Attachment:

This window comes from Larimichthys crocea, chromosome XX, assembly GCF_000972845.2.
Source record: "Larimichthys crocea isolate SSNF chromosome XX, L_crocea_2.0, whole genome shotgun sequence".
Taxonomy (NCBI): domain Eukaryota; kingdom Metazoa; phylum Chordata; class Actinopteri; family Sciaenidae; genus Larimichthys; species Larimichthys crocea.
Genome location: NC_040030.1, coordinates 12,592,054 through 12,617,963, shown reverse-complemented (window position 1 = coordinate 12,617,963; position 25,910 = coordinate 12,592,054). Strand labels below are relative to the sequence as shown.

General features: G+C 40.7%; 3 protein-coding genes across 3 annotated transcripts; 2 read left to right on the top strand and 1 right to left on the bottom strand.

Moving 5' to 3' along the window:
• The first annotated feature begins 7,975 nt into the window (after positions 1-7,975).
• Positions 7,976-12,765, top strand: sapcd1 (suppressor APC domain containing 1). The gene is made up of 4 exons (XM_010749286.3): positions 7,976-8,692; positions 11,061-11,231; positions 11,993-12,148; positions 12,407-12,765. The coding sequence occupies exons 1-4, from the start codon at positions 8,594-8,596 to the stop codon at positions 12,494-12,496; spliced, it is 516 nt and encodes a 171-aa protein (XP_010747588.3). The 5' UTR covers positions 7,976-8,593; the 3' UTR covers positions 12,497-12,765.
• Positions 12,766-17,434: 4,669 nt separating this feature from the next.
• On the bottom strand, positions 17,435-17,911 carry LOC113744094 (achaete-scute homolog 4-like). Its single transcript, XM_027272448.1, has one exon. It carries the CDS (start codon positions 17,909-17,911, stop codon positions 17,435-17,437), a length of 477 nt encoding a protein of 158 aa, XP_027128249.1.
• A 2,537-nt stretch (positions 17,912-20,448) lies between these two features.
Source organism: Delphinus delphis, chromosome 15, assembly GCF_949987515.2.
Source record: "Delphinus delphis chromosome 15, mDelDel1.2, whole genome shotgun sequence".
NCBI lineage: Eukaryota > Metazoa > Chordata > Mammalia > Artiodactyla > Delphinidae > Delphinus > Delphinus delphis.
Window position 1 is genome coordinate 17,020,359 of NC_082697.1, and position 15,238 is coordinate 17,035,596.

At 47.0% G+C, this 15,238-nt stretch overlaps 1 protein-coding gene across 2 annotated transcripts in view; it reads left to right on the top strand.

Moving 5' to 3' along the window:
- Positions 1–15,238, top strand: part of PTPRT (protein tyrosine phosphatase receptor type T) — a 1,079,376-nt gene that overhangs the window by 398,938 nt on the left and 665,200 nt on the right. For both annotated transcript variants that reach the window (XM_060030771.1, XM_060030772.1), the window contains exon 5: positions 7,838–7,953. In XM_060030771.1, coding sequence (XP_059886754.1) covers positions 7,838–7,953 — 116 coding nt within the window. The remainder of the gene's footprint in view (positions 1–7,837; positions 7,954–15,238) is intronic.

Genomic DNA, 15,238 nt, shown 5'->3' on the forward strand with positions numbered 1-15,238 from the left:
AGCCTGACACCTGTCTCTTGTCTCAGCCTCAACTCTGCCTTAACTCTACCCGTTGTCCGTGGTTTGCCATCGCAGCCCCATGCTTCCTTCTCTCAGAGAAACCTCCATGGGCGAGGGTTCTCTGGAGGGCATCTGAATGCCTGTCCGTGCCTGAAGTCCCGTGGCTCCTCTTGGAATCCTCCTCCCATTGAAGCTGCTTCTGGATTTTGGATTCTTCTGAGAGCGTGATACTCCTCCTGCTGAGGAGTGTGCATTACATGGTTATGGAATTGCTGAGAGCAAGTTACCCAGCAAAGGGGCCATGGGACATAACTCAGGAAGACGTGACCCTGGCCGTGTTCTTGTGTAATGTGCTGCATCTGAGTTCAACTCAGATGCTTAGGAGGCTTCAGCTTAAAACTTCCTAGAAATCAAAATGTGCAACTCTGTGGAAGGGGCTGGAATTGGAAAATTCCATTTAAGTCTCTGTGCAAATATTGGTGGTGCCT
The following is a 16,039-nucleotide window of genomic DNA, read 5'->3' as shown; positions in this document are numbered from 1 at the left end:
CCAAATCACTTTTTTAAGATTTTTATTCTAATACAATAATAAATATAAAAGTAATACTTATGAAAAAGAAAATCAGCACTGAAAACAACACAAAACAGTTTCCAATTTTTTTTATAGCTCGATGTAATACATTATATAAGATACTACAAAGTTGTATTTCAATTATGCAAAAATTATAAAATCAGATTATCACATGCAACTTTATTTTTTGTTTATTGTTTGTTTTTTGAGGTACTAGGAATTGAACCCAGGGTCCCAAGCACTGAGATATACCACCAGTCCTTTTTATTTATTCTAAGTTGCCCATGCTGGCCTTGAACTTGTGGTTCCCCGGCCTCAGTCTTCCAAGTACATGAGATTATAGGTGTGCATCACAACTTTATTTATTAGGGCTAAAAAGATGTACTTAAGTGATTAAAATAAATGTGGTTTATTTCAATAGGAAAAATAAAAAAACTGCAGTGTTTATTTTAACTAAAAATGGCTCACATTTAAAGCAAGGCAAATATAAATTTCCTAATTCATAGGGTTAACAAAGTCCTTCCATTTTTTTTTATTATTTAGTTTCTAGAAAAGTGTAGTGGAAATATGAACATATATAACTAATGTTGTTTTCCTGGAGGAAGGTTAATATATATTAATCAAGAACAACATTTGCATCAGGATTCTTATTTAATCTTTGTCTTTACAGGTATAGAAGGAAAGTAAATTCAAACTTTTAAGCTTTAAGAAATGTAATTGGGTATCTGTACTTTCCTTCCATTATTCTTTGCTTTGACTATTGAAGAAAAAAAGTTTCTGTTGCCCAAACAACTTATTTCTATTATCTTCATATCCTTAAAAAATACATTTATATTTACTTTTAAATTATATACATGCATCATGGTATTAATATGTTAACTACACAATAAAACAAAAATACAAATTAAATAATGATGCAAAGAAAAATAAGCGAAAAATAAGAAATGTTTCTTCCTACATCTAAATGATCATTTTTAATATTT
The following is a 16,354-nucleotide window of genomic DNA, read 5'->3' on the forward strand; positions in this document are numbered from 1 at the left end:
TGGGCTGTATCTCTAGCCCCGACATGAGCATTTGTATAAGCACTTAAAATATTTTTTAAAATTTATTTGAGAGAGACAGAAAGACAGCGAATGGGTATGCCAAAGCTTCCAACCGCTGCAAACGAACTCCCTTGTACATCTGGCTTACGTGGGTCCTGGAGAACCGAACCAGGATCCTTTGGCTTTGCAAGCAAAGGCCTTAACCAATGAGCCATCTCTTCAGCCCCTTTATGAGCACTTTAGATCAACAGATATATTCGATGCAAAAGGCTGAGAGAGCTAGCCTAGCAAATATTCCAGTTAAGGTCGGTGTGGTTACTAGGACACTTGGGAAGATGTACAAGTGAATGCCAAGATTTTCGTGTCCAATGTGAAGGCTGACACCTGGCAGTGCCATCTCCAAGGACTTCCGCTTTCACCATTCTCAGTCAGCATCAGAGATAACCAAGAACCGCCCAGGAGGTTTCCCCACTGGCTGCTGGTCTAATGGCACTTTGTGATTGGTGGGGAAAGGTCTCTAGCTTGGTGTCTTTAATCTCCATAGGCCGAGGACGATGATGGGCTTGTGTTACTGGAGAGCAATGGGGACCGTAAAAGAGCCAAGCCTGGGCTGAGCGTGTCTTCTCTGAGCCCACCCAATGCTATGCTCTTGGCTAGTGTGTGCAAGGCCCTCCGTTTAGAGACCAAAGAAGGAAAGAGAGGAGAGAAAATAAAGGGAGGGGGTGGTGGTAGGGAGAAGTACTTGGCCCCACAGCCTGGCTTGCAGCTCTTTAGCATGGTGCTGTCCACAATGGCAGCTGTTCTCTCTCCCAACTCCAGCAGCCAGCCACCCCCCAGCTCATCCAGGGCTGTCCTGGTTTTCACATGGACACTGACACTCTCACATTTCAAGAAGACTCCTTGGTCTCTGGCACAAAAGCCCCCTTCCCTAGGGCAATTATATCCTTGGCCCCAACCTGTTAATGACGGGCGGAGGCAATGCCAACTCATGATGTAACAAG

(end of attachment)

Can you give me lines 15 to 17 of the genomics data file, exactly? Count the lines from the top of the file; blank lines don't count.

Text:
Window position 1 is genome coordinate 17,020,359 of NC_082697.1, and position 15,238 is coordinate 17,035,596.

At 47.0% G+C, this 15,238-nt stretch overlaps 1 protein-coding gene across 2 annotated transcripts in view; it reads left to right on the top strand.

Moving 5' to 3' along the window: